Have you ever had one of those travel moments when a single decision changes the course of your entire plan? I was visiting a family friend, Mme. P, in Provence last July and she had been invited to celebrate a friend’s 80th birthday. As her guest I was also invited; now, I loved my grandparents, but their birthday parties were hardly raucous affairs. I passed on the invite, but offered to drive Mme. P to the weekend celebration, where I would continue on with my grand solo-traveler itinerary. What’s that saying about best-laid plans? As soon as I entered that idyllic Provençal setting, complete with lavender plants, olive trees, and the requisite dog napping in the sun, I knew my carefully mapped-out schedule was doomed. Also, my arrival to stay in an unknown town all by myself followed by a pleading phone call to hostess Mme. H asking to return to her house might have had a little something to do with it.
Dinner with this (thankfully) British family consisted of good food, plenty of local wine, and a late-night hike to open the sluice that divides the water supply between the handful of houses nearby. It seemed eleven o’clock at night was as good a time as any to bring water down for the garden; we were rewarded with a beautiful star-filled sky lighting our way back to the house as we trudged through the recently harvested melon fields.
Saturday morning, we loaded up the group for the hour-and-a-half drive to Cassis, a medieval fishing village located about 20km southeast of Marseille, and painted in the pastels of Provence with restaurants from one end to the other, naturally all featured some sort of seafood. (Note:when driving on the toll roads, I learned the hard way to have plenty of coins on hand to avoid a sudden separation from your guide when you get stuck behind the toll bar because your credit card won’t work.) At the port, Mme. H had rented a lovely boat for our group of eight and we set out on a private tour of the calanques, literally translated as “creeks” and named for the waters that once flowed into the Mediterranean, thus carving out the rock. Mini fjords would better describe the impressively high white cliffs reaching out of the fantastically blue water.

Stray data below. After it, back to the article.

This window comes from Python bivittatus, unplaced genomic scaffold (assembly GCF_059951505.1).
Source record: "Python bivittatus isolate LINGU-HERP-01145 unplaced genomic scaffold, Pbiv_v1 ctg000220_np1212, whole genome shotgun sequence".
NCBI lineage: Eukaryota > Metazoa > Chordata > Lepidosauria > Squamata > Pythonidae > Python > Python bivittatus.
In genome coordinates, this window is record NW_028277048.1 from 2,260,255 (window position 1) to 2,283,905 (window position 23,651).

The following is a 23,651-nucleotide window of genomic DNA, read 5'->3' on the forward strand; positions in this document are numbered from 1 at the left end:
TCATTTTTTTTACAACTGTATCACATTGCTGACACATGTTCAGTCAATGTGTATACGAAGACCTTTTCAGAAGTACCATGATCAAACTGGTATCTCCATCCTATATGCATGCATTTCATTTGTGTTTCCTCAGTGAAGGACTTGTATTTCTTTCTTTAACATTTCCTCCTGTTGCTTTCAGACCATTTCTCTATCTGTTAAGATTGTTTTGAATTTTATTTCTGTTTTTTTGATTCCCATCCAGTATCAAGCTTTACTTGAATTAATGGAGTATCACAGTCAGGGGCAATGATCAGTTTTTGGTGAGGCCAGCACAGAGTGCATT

We sipped champagne (brought by our eminently thoughtful hostess) as we glided through the entrance to a calanque flanked by high jagged cliffs. The second one revealed a different setting, with lower tree-lined hills, but still the same deep blue water, and with just a handful of visitors, we enjoyed the beauty that was almost exclusively ours. The third inlet wasn’t a disappointment as much as it was a surprise. What was once an old fortification had become a marina mooring some pretty impressive boats. A slow cruise took us back to port for lunch and people-watching along the promenade. What some people choose to wear in public!
We got lost finding our way out of town (the two-way road into town had become one-way, in the wrong direction naturally). This was after driving in circles searching for way back down to the entrance of the recently-exited parking garage in order to pick up Mme. P. Cassis can beautifully frustrating. Still, I think my decision to stay was a good one.
Curious: Is the number 13 really a good choice for the captain to wear on his back for all his passengers to notice? Hhmmm…